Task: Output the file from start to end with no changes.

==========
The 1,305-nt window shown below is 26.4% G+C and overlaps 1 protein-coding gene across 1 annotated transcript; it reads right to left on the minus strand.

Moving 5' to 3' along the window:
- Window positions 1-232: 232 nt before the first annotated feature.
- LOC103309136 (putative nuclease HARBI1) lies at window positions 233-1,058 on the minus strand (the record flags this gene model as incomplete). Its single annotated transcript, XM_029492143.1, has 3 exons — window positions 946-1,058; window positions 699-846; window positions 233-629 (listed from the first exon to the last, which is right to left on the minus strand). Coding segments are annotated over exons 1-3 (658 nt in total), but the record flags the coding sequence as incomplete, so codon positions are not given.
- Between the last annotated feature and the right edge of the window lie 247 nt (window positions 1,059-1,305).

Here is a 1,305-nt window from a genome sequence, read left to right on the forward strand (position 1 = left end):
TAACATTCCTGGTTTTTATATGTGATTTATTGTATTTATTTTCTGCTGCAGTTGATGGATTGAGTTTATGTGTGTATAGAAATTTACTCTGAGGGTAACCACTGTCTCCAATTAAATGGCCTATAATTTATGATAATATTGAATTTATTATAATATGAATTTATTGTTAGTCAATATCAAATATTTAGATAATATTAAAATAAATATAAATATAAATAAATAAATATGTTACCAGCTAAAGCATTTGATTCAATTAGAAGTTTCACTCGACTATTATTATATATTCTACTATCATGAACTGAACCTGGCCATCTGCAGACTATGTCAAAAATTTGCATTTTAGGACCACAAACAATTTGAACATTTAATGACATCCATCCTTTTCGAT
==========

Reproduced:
The 1,305-nt window shown below is 26.4% G+C and overlaps 1 protein-coding gene across 1 annotated transcript; it reads right to left on the minus strand.

Moving 5' to 3' along the window:
- Window positions 1-232: 232 nt before the first annotated feature.
- LOC103309136 (putative nuclease HARBI1) lies at window positions 233-1,058 on the minus strand (the record flags this gene model as incomplete). Its single annotated transcript, XM_029492143.1, has 3 exons — window positions 946-1,058; window positions 699-846; window positions 233-629 (listed from the first exon to the last, which is right to left on the minus strand). Coding segments are annotated over exons 1-3 (658 nt in total), but the record flags the coding sequence as incomplete, so codon positions are not given.
- Between the last annotated feature and the right edge of the window lie 247 nt (window positions 1,059-1,305).

Here is a 1,305-nt window from a genome sequence, read left to right on the forward strand (position 1 = left end):
TAACATTCCTGGTTTTTATATGTGATTTATTGTATTTATTTTCTGCTGCAGTTGATGGATTGAGTTTATGTGTGTATAGAAATTTACTCTGAGGGTAACCACTGTCTCCAATTAAATGGCCTATAATTTATGATAATATTGAATTTATTATAATATGAATTTATTGTTAGTCAATATCAAATATTTAGATAATATTAAAATAAATATAAATATAAATAAATAAATATGTTACCAGCTAAAGCATTTGATTCAATTAGAAGTTTCACTCGACTATTATTATATATTCTACTATCATGAACTGAACCTGGCCATCTGCAGACTATGTCAAAAATTTGCATTTTAGGACCACAAACAATTTGAACATTTAATGACATCCATCCTTTTCGAT